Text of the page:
While Anti-HST campaigners are getting ready for recall campaign where they will target several BC Liberal MLA’s in effort to get rid of HST tax scholars and economists are pretty confident that if Anti-HST campaign succeed in scraping a tax that BC would be disadvantage to the rest of Canada. In effort to make everyone happy SFU scholar, Jon Kesselman, proposes new approach to the “hatered” tax. Kesselman thinks that BC government should reduce provincial part of the HST from seven per cent to six per cent and lover the total HST rate at 11 per cent. One per cent reduces will help government to avoid resurrection of PST, repay of $1.6 billion in funds transferred from federal level…

“The HST is forecast to generate $3.8 billion for the BC treasury this fiscal year. Cutting the HST by one percentage point would reduce revenues by $540 million. Those lost revenues could be replaced by moderate hikes in other BC taxes”, writes Kesselman.

In his opinion even tilting the tax hikes towards corporate income taxes would be less harmful for the provincial economy than the effects of reinstating the PST. Usage of recently announced $2.7 billion improvement in BC budgetary balance as a way to cover an HST rate cut would be more politically palatable way thinks Kesselman.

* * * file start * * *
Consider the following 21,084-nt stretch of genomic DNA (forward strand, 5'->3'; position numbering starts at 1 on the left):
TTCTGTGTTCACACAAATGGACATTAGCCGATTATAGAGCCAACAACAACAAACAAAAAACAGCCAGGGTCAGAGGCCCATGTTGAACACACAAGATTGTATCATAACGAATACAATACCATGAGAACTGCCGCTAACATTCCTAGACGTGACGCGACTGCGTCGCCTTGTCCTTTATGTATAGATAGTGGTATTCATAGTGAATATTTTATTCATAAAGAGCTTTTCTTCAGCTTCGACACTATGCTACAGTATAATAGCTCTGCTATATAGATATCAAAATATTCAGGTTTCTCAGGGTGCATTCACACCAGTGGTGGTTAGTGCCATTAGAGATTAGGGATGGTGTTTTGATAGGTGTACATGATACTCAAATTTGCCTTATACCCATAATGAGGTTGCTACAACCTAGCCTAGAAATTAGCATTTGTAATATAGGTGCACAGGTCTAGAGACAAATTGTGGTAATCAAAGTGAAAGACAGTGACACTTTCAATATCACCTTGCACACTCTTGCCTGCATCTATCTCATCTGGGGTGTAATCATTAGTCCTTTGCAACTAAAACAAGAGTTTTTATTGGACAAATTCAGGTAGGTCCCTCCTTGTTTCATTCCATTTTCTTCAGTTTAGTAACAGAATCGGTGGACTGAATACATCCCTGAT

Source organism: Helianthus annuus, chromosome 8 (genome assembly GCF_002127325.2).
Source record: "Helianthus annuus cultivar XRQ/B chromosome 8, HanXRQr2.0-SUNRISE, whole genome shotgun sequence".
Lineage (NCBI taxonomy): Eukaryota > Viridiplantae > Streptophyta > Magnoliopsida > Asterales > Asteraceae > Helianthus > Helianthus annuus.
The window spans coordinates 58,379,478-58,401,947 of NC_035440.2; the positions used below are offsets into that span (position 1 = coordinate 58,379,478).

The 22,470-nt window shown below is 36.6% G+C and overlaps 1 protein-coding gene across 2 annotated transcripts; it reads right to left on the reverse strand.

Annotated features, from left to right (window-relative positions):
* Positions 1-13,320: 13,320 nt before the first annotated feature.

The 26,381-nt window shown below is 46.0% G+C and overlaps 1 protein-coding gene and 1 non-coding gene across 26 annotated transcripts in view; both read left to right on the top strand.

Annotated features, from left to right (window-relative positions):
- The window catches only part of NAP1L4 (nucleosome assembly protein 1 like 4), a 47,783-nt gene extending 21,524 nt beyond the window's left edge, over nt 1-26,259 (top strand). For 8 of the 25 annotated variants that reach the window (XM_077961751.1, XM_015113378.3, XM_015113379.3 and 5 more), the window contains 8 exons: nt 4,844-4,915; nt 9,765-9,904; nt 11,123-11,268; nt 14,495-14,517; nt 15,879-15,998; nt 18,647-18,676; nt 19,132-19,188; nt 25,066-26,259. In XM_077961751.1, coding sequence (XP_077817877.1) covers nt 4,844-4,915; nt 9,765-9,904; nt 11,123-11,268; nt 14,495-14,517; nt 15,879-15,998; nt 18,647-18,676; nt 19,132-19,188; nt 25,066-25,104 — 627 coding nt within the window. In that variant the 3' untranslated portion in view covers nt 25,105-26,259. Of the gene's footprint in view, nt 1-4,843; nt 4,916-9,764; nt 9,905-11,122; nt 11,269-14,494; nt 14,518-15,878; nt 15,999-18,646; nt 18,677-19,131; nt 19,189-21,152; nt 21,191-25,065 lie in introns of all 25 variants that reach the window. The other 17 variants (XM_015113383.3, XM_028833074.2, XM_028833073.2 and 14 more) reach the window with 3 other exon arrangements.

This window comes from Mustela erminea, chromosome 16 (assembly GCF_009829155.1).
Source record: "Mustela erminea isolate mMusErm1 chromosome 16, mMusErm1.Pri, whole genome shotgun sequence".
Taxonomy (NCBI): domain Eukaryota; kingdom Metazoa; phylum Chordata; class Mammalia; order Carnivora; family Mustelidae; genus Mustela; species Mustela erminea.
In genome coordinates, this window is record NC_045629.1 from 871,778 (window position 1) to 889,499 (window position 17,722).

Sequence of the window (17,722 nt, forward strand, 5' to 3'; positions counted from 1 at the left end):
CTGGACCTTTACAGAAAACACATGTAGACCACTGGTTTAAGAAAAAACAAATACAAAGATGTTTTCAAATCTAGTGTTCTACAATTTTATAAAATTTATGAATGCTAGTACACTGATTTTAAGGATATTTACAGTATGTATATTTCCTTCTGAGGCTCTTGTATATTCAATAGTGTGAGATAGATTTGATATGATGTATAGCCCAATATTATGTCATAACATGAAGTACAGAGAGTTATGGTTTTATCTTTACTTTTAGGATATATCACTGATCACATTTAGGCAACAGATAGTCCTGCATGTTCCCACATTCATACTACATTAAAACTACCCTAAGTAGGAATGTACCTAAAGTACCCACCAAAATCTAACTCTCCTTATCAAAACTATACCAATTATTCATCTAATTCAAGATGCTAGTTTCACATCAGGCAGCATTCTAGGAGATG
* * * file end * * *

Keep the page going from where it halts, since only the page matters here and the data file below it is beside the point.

“Of course, this choice would be at the cost of lower program spending or slower deficit elimination. Pursuing an HST rate reduction in BC’s spring 2011 budget could fundamentally transform the grounds for the referendum”, points Kesselman.

This idea also trigs a question which option would be more acceptable for BC citizens – reduce of program costs or slower deficit elimination. Budgets for many programs are already significantly reduced and many of them are in peril because of high provincial deficit. Even with current government plans is not sure when a budget deficit will be eliminated, so probably this idea would be more considerable for public and for the opposition party in BC Assembly.

Referendum will be held in exactly one year and Premier Campbell said that there is possibility to move that date little bit earlier in effort to please public who supported Anti-HST campaign with more than 700,000 signatures. Chief Electoral Officer would prepared a referendum question in upcoming months but Mr. Kesselman thinks if both sides accept one percentage point reduce that referendum question can be formulated in a form to ask a citizens if they would accept reduce on 11 per cent. It’s not clear if Anti-HST movement or BC government would be prepared to accept this form of exchange of HST situation but if both sides are open to negotiate and to talk its worth to try.